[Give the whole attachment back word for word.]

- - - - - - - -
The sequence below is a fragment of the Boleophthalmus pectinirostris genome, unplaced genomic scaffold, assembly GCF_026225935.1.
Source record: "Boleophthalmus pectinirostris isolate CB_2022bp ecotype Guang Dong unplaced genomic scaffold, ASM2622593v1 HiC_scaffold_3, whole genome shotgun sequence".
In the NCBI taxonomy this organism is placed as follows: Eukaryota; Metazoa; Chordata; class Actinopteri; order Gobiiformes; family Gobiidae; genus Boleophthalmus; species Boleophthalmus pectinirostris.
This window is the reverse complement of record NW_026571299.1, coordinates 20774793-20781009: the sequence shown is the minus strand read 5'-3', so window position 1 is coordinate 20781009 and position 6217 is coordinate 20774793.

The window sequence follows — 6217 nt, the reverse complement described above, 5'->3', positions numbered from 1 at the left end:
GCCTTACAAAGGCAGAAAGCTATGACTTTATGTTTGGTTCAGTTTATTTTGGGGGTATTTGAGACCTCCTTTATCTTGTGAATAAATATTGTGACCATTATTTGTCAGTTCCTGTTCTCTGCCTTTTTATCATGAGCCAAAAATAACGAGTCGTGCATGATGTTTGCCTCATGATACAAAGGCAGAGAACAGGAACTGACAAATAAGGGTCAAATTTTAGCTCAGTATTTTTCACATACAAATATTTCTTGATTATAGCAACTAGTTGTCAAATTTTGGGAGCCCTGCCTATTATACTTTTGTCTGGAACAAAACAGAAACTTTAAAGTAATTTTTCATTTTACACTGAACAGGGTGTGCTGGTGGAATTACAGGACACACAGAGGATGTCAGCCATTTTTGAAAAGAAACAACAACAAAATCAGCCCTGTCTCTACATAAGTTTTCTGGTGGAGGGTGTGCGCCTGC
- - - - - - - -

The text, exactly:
The sequence below is a fragment of the Boleophthalmus pectinirostris genome, unplaced genomic scaffold, assembly GCF_026225935.1.
Source record: "Boleophthalmus pectinirostris isolate CB_2022bp ecotype Guang Dong unplaced genomic scaffold, ASM2622593v1 HiC_scaffold_3, whole genome shotgun sequence".
In the NCBI taxonomy this organism is placed as follows: Eukaryota; Metazoa; Chordata; class Actinopteri; order Gobiiformes; family Gobiidae; genus Boleophthalmus; species Boleophthalmus pectinirostris.
This window is the reverse complement of record NW_026571299.1, coordinates 20774793-20781009: the sequence shown is the minus strand read 5'-3', so window position 1 is coordinate 20781009 and position 6217 is coordinate 20774793.

The window sequence follows — 6217 nt, the reverse complement described above, 5'->3', positions numbered from 1 at the left end:
GCCTTACAAAGGCAGAAAGCTATGACTTTATGTTTGGTTCAGTTTATTTTGGGGGTATTTGAGACCTCCTTTATCTTGTGAATAAATATTGTGACCATTATTTGTCAGTTCCTGTTCTCTGCCTTTTTATCATGAGCCAAAAATAACGAGTCGTGCATGATGTTTGCCTCATGATACAAAGGCAGAGAACAGGAACTGACAAATAAGGGTCAAATTTTAGCTCAGTATTTTTCACATACAAATATTTCTTGATTATAGCAACTAGTTGTCAAATTTTGGGAGCCCTGCCTATTATACTTTTGTCTGGAACAAAACAGAAACTTTAAAGTAATTTTTCATTTTACACTGAACAGGGTGTGCTGGTGGAATTACAGGACACACAGAGGATGTCAGCCATTTTTGAAAAGAAACAACAACAAAATCAGCCCTGTCTCTACATAAGTTTTCTGGTGGAGGGTGTGCGCCTGC